The echo of my voice was the only response. The adrenaline wore off and left me shaking. Everything inside me told me to curl into a ball and sleep until I couldn’t dream. Then sleep some more. Seeing your friend mutilated by trees and glass will do that. In place of swift adrenaline there seeped in anger and a little fear. Steeling myself for whatever I was about to face, I broke off a tree limb, snapping it in pieces until I had something that resembled a spear. If a second-grader were in charge of weaponry, that is.
There were tiny pieces of glass embedded in my shirt and jeans that glinted in the light ahead. It reminded me of an action movie I saw where the guy wrapped his hands with cord, then dipped them in oil or something, and then rolled them in chunks of glass to make them more lethal. Would tree sap and the tatters of my shirt work? Alex. Don’t keep me waiting.
The soothing tone made me forget about glass and destruction. I might have dropped the stick too because the next thing I knew, I was standing in front of a small pond. It glowed like a firefly on a humid summer evening, although it wasn’t warm at all. The air felt like I’d dumped a bucket of ice water on my head. It crept past my clothes and into my very bones. My teeth began to chatter. The smell was so thick here that if it had hands, I’d swear it was holding me tightly to that spot. Still, it remained light and refreshing and familiar. Almost safe.
In the faint light of the pond, I noticed blood and dirt caked onto my hands. It wasn’t that Mason’s blood disgusted me, exactly, it was more that it kept reminding me how he’d died. I rubbed them together as best as I could then wiped them on my jeans. The evidence was still there, dark smears across my skin. My fingers were frozen, and I was about to stick them in the pond. Realizing exactly how cold the water could be when the air was barely above freezing stopped me. Instead, I clenched them into fists and put them under my armpits. The core of my body trembled in response.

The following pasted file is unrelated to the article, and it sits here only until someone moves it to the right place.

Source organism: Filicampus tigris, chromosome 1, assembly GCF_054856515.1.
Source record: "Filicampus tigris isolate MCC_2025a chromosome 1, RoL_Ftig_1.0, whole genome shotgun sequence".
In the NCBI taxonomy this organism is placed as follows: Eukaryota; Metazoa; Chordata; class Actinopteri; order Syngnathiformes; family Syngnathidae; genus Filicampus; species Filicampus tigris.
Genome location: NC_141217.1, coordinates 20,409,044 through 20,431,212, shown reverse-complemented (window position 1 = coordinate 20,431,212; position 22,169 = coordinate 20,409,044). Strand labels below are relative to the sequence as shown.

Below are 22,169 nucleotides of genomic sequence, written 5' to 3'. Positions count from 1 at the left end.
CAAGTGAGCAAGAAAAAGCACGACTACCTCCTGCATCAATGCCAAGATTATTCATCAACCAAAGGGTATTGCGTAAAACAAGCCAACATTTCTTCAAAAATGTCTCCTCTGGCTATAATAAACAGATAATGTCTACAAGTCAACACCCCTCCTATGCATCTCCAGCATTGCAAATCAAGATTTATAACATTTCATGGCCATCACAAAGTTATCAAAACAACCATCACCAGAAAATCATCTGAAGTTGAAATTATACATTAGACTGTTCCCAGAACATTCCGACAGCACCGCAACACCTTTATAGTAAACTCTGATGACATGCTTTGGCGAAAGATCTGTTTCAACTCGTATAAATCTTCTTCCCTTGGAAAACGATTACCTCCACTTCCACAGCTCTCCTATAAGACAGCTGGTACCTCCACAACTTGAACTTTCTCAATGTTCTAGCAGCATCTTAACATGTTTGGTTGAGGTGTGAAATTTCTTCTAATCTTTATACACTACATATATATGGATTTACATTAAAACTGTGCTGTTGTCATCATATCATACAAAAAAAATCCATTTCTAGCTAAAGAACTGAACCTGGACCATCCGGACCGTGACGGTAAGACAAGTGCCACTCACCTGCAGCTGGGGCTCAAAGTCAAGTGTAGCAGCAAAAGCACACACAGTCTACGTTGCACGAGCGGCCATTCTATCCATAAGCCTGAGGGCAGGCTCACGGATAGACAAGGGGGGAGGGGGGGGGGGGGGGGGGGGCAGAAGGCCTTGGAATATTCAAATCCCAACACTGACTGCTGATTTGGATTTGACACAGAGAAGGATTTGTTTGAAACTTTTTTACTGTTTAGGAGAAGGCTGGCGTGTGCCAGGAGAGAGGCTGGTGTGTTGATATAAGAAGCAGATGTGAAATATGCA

That’s when the voice spoke so close to me, I jumped. Alex. Cherished. Nothing will hurt you if you stay with me. If this voice could produce heat, I’d definitely consider it. You won’t need warmth if you stay. I’ll protect you. Out of the corner of my eye, I saw glowing mist rise from the pond in a delicate wisp like cotton candy in the wind. As it rose, the smell changed from tangy to something richer. Meatier. The light faded from the water and began to move into a more defined space like a glass being filled with milk.